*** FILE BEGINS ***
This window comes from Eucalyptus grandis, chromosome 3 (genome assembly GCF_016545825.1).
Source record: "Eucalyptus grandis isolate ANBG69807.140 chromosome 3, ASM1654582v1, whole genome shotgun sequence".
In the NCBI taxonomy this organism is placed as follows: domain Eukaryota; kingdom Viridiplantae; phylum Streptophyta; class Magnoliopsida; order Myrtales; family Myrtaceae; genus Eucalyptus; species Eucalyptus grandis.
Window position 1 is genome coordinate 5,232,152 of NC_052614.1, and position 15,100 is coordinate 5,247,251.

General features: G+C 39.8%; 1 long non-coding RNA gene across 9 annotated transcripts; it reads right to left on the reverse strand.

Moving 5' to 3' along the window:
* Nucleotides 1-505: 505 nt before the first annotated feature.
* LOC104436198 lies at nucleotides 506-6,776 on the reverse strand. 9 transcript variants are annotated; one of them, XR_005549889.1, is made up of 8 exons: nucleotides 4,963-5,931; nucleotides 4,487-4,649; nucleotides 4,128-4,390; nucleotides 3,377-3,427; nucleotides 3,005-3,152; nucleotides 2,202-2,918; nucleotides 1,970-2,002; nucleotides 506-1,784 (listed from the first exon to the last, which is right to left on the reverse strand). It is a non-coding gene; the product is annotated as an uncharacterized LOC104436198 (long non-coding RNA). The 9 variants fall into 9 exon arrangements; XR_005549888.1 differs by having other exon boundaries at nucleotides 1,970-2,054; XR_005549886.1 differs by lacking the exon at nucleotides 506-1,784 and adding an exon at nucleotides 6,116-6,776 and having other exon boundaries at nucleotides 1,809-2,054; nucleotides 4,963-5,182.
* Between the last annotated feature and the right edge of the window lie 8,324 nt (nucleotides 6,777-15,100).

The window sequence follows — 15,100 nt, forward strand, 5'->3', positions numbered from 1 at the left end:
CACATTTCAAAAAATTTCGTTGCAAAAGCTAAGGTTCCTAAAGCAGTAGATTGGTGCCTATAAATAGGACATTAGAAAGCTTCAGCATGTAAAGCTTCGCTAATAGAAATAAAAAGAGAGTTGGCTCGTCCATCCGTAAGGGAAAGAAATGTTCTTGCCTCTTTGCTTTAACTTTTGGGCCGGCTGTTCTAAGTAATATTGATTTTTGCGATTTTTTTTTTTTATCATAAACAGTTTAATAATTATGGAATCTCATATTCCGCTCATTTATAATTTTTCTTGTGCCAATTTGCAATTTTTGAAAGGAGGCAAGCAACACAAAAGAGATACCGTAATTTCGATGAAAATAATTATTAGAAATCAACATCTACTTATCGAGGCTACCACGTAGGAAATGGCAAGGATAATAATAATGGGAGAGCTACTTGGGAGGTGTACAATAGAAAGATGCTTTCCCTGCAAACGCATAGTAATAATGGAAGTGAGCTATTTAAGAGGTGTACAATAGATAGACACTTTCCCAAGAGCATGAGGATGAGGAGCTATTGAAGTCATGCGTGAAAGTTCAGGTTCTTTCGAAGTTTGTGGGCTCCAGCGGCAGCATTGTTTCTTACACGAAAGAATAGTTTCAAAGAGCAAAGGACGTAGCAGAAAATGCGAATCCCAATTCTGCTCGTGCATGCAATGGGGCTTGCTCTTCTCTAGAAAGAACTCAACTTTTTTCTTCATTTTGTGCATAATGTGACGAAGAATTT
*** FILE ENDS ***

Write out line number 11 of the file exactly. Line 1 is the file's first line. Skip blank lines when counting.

CACATTTCAAAAAATTTCGTTGCAAAAGCTAAGGTTCCTAAAGCAGTAGATTGGTGCCTATAAATAGGACATTAGAAAGCTTCAGCATGTAAAGCTTCGCTAATAGAAATAAAAAGAGAGTTGGCTCGTCCATCCGTAAGGGAAAGAAATGTTCTTGCCTCTTTGCTTTAACTTTTGGGCCGGCTGTTCTAAGTAATATTGATTTTTGCGATTTTTTTTTTTTATCATAAACAGTTTAATAATTATGGAATCTCATATTCCGCTCATTTATAATTTTTCTTGTGCCAATTTGCAATTTTTGAAAGGAGGCAAGCAACACAAAAGAGATACCGTAATTTCGATGAAAATAATTATTAGAAATCAACATCTACTTATCGAGGCTACCACGTAGGAAATGGCAAGGATAATAATAATGGGAGAGCTACTTGGGAGGTGTACAATAGAAAGATGCTTTCCCTGCAAACGCATAGTAATAATGGAAGTGAGCTATTTAAGAGGTGTACAATAGATAGACACTTTCCCAAGAGCATGAGGATGAGGAGCTATTGAAGTCATGCGTGAAAGTTCAGGTTCTTTCGAAGTTTGTGGGCTCCAGCGGCAGCATTGTTTCTTACACGAAAGAATAGTTTCAAAGAGCAAAGGACGTAGCAGAAAATGCGAATCCCAATTCTGCTCGTGCATGCAATGGGGCTTGCTCTTCTCTAGAAAGAACTCAACTTTTTTCTTCATTTTGTGCATAATGTGACGAAGAATTT